NBN launches fibre-to-the-curb technology, but existing customers won’t benefit
First it was the home, then it was the node and now it is the curb.
NBN Co has gone live with its latest form of technology, fibre-to-the-curb (FTTC), with 1,000 homes in two suburbs, Coburg in Victoria and Miranda in New South Wales, the first in Australia to have the option to connect to the service.
In what NBN Co described as a “world first”, the new form of technology sees NBN fibre optic cable laid out to a telecommunications pit underneath the curb or footpath, with NBN Co then using the existing copper network to connect the short distance to the home.
It enables fibre to be closer to the home, compared to fibre to the node (FTTN) technology, which uses the existing copper network for a longer stretch underground before it gets to the home, causing slower speeds.
NBN Co said the technology could deliver wholesale speeds of up to 100 megabits per second (mbps) and had the potential to offer higher speeds through its new “copper acceleration technology”, G.fast, of up to one gigabits per second.
Who will get FTTC?
The technology will only be installed in premises that currently do not have the NBN, with NBN Co planning to connect 1 million Australian homes and businesses with the FTTC technology by 2020.
A person holding a piece of NBN fibre.
PHOTO: NBN Co is planning to connect 1 million homes and businesses with the technology by 2020. (Wayne Davis)
And despite calls from organisations such as not-for-profit peak body Internet Australia for the FTTC technology to replace all future rollout of FTTN, Minister for Communications Senator Mitch Fifield said it all depended on cost.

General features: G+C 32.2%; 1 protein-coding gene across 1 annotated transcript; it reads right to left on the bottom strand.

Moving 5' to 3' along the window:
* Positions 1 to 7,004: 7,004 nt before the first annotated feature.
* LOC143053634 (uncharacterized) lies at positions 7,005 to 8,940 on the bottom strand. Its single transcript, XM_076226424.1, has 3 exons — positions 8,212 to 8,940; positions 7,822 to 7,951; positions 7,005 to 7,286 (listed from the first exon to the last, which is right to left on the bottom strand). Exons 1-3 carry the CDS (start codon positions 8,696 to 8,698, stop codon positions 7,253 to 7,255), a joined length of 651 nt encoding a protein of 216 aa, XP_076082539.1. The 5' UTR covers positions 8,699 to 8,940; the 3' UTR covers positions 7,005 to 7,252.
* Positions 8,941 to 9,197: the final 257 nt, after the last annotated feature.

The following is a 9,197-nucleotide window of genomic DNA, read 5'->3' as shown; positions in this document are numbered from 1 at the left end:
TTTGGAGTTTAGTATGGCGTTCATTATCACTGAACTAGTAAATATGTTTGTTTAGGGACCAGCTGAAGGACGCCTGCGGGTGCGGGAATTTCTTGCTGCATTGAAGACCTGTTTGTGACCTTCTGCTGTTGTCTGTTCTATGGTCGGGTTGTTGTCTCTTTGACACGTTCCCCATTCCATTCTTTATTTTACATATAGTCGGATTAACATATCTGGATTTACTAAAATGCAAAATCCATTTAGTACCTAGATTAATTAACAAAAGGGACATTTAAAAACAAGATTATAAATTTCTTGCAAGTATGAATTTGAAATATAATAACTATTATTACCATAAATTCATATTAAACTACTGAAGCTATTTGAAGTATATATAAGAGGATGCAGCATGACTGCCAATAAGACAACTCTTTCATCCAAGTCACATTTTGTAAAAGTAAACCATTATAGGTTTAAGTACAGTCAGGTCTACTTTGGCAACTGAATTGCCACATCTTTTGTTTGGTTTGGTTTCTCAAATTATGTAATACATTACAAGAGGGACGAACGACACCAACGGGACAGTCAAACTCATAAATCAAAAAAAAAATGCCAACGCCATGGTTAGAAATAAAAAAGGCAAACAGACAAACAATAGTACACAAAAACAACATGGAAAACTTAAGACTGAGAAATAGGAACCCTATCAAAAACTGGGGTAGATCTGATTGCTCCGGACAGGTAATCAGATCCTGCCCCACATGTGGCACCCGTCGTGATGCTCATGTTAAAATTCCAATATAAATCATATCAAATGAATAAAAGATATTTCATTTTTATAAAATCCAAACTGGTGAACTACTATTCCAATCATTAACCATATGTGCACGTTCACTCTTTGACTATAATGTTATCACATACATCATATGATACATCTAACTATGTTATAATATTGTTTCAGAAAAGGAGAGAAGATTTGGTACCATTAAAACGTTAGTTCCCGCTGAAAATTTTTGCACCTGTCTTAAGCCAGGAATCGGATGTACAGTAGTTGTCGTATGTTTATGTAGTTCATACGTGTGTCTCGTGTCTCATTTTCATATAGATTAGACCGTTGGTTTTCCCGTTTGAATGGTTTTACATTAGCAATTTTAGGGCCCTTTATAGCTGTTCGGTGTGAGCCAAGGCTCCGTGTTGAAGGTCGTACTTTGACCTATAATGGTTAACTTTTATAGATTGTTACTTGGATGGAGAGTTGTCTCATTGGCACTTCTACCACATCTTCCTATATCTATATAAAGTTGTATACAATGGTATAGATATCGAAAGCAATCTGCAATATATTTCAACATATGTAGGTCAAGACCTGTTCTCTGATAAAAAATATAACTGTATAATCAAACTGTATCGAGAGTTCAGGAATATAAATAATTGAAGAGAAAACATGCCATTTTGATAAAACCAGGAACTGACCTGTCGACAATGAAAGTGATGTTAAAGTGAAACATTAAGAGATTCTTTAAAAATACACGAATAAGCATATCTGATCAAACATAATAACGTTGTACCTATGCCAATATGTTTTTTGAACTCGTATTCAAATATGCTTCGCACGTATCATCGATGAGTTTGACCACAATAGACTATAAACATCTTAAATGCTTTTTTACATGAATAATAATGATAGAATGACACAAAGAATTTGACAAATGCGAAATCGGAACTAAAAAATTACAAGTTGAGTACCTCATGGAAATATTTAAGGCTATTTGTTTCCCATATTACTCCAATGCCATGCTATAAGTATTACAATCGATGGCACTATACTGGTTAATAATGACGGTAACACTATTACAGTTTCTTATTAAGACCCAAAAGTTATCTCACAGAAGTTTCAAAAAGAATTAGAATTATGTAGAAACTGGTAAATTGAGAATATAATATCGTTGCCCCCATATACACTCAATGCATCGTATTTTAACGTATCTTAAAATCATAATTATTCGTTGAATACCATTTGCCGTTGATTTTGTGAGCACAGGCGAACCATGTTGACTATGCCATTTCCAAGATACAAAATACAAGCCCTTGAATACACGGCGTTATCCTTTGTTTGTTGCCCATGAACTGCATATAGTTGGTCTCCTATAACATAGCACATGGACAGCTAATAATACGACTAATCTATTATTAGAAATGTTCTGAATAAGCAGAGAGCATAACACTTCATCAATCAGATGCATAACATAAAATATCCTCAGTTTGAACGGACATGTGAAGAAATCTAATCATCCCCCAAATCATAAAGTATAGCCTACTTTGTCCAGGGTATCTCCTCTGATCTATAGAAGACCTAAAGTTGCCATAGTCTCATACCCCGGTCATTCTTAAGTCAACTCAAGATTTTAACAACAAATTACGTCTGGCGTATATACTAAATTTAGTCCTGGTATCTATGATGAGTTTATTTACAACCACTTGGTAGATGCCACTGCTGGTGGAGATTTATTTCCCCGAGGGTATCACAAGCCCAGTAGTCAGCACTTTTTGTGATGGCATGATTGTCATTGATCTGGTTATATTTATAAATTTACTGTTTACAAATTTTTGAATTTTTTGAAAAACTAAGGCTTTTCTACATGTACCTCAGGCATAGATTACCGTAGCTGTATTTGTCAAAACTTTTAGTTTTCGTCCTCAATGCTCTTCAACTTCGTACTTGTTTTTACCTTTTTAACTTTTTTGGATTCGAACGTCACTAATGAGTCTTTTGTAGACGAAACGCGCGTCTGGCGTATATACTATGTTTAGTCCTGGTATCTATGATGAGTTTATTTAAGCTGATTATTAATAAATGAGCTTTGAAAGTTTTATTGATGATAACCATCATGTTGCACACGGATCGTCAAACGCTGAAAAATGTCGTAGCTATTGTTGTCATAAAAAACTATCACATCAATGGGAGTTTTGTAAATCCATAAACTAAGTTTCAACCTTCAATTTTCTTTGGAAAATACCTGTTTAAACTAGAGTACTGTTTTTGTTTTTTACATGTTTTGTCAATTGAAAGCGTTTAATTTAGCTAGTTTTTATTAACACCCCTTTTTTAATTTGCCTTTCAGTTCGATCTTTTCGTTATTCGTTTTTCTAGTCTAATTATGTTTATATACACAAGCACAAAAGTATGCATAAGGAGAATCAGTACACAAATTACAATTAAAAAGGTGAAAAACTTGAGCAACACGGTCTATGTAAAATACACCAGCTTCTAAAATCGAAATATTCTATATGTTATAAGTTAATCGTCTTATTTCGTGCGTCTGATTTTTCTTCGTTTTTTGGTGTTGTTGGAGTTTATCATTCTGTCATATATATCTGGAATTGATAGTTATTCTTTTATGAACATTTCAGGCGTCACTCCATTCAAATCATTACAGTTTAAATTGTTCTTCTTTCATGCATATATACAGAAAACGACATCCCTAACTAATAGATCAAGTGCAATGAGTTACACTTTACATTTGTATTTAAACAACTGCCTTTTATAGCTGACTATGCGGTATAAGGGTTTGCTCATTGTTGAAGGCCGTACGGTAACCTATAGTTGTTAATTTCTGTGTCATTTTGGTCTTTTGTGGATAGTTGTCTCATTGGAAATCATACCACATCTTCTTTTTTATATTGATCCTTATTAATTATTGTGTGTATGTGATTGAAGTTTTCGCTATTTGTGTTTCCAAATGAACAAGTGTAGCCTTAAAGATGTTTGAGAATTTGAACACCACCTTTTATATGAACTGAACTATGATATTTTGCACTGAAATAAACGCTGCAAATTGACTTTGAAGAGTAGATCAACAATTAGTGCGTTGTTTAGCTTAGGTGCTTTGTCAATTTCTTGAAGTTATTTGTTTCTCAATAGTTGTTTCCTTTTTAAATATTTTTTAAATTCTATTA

“NBN look area-by-area at what makes sense in a given area in terms of cost and logistics,” Senator Fifield said on Sunday after launching the product in Miranda.
“All of the NBN that isn’t already constructed is in planning or design. At the moment the best estimate is that it’ll be about a million premises nationwide that will benefit.
“That could change at the margins.”
University of Sydney telecommunications infrastructure researcher Dr Tooran Alizadeh described the move to FTTC as a “small step in the right direction”.
Existing NBN customers won’t benefit
She said NBN customers currently experiencing problems with slow connections on the NBN would miss out on the new technology.
“At this point in time NBN Co is not making any promises about a re-do over, which means that people who already have the NBN, whatever quality of issues they have, this change will not impact them.
“And remember there is still a lot of people around the county with no NBN connection, we only celebrated the half-point of NBN connection a few months back.
“We find ourselves in these never-ending trial phases … it shows that we haven’t done a good job of infrastructure planning. We shouldn’t be in this situation after a number of years after the roll-out.”
Higher speeds with FTTC
But those who have connected to FTTC are reaping the benefits.
Rebecca Nilan has been using the FTTC network under a trial at her home for the past month.
“The speed is tremendous,” Ms Nilan said.
“We started off at 10mbps and now we’re at 80mbps.
“We have two iPads and two mobile phones on, plus Netflix, on in our loungeroom and we don’t lose speed.”
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